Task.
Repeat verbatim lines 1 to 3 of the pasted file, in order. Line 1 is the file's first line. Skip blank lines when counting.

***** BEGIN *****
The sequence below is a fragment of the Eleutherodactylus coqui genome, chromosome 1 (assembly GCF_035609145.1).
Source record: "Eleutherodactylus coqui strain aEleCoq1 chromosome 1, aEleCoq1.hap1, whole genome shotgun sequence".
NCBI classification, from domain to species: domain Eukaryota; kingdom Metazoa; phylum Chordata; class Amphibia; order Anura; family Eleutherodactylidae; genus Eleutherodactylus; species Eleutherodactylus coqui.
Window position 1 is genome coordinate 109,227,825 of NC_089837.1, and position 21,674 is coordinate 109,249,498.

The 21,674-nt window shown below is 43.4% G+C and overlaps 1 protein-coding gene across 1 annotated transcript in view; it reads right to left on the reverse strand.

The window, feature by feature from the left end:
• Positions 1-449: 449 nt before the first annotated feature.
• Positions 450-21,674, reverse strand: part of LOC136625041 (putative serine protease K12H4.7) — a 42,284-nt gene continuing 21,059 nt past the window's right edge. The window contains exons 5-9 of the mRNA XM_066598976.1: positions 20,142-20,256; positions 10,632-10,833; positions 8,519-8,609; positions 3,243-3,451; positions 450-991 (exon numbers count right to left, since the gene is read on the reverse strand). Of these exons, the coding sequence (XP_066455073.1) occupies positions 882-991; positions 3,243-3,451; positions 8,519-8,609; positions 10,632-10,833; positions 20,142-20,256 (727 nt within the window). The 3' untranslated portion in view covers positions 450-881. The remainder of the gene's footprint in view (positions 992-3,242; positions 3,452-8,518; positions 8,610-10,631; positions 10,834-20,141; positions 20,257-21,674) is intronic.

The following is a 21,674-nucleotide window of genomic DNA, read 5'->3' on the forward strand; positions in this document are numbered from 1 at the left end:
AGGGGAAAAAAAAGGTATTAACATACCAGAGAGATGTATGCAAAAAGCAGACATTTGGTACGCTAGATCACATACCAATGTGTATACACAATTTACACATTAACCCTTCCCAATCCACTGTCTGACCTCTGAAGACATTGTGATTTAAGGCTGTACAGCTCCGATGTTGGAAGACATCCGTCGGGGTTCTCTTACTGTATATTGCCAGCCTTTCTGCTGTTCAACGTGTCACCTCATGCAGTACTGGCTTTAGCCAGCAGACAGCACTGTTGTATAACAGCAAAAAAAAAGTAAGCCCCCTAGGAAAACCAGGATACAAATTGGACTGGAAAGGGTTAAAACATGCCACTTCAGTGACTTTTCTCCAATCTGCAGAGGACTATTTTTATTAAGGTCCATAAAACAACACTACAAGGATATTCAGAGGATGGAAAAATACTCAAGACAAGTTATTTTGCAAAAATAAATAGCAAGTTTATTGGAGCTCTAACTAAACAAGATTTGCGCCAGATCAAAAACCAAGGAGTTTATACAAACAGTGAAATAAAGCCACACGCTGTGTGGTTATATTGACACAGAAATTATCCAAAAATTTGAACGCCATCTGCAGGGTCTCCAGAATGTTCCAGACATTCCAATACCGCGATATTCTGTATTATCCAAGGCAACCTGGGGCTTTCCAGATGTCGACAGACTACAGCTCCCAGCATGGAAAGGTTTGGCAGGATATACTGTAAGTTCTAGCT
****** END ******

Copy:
The sequence below is a fragment of the Eleutherodactylus coqui genome, chromosome 1 (assembly GCF_035609145.1).
Source record: "Eleutherodactylus coqui strain aEleCoq1 chromosome 1, aEleCoq1.hap1, whole genome shotgun sequence".
NCBI classification, from domain to species: domain Eukaryota; kingdom Metazoa; phylum Chordata; class Amphibia; order Anura; family Eleutherodactylidae; genus Eleutherodactylus; species Eleutherodactylus coqui.